K-NOW #5

An open, fluid, mutable, elegant ambience

By 1929 Europe had left the destruction of the first worldwide conflict in the rear view and was living among the faded memories of the Belle Époque and the “wondrous destiny and progress” of the modern world, unaware of what would befall it in just 10 short years.
Into this ambience, an International Exposition was organised in Barcelona, in which countries from Europe and around the world would show off the best they had to offer. Among others, Germany, defeated and impoverished by the First World War, wished to show the world that not only was it arising anew, but that its ambition was to be a leading light on the international scene. The German pavilion project was entrusted to Ludwig Mies van der Rohe who, alongside Lilly Reich, designed something that would change modern art forever.
Travertine, green marble, golden onyx, steel, glass and water. Using these materials, he built an open, fluid space with no fixed floors, mutable and elegant. From the outset, it was intended only to last as long as the Exposition, its luck was based around a particular consequence of the lack of funds and inadequate construction techniques. The German pavilion (better known as the Barcelona pavilion) would stand for just over six months, from May 1929 to early 1930.
The years went by and other tragic destruction occurred, so that by the start of the 80s a decision was taken that Mies van der Rohe’s masterpiece – the ephemeral cornerstone of 20th century architecture – deserved, or rather had to be rebuilt. In 1986, after three years of building work, the ‘Pavelló’ was ready, rebuilt on its original site in Montjuic.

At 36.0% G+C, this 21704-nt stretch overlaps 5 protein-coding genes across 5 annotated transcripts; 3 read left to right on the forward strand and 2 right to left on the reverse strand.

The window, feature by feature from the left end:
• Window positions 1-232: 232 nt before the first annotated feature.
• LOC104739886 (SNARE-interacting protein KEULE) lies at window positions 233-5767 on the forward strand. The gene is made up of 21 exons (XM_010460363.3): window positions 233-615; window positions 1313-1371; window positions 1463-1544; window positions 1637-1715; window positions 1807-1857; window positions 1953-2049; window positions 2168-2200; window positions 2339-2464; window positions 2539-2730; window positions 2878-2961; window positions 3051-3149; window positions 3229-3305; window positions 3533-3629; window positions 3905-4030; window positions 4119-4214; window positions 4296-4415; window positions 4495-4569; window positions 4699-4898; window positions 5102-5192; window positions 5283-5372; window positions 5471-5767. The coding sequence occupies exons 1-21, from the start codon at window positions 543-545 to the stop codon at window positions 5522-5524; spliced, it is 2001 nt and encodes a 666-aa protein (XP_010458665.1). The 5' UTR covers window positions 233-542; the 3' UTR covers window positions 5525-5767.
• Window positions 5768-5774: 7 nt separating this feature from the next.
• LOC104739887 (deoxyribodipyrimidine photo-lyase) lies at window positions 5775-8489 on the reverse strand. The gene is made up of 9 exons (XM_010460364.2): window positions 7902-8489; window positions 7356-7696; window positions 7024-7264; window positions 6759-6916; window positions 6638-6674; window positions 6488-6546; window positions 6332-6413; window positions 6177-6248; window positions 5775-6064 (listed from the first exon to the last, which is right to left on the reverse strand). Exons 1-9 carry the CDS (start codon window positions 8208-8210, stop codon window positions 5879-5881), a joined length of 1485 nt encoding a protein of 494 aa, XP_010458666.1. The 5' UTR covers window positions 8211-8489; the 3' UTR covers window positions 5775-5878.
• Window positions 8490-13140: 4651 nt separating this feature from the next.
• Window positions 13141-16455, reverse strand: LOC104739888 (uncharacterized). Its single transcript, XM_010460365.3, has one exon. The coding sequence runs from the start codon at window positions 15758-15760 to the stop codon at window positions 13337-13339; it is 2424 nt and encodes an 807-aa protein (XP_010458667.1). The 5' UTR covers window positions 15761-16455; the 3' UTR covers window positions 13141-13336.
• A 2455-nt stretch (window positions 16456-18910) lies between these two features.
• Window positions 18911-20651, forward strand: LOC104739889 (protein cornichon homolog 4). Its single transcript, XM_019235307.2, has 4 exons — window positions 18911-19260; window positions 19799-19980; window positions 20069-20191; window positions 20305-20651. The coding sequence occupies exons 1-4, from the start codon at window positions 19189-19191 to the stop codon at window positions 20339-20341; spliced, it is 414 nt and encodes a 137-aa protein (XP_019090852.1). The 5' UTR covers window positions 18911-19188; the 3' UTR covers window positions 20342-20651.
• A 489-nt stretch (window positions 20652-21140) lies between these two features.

Today it is the headquarters of a foundation that seeks to foster contemporary architecture and reflection on urban planning. There are installations, exhibitions, conferences, workshops and prize-giving ceremonies year round, among them the Mies van der Rohe Award – one of the most prestigious European awards for contemporary architecture. The choice to rebuild the ‘Pavilló’ paid off through the immortality of the classics and their ability to successfully propagate the ideas of the present in a city that is a fine example of eternal transformation.Aside from the pavilion, the 1929 Expo left us a seat also designed by Mies van der Rohe and Reich, the renowned Barcelona chair in steel and white leather, made for over 50 years and an enduring emblem of rationalism.
The pavilion and the chair, two messages in a bottle from nearly a century ago, have survived the 20th century and still tell the world to this day a fable of elegance and genius.

Federico Flamminio
Photo Elisa Imperi (www.itm.srl)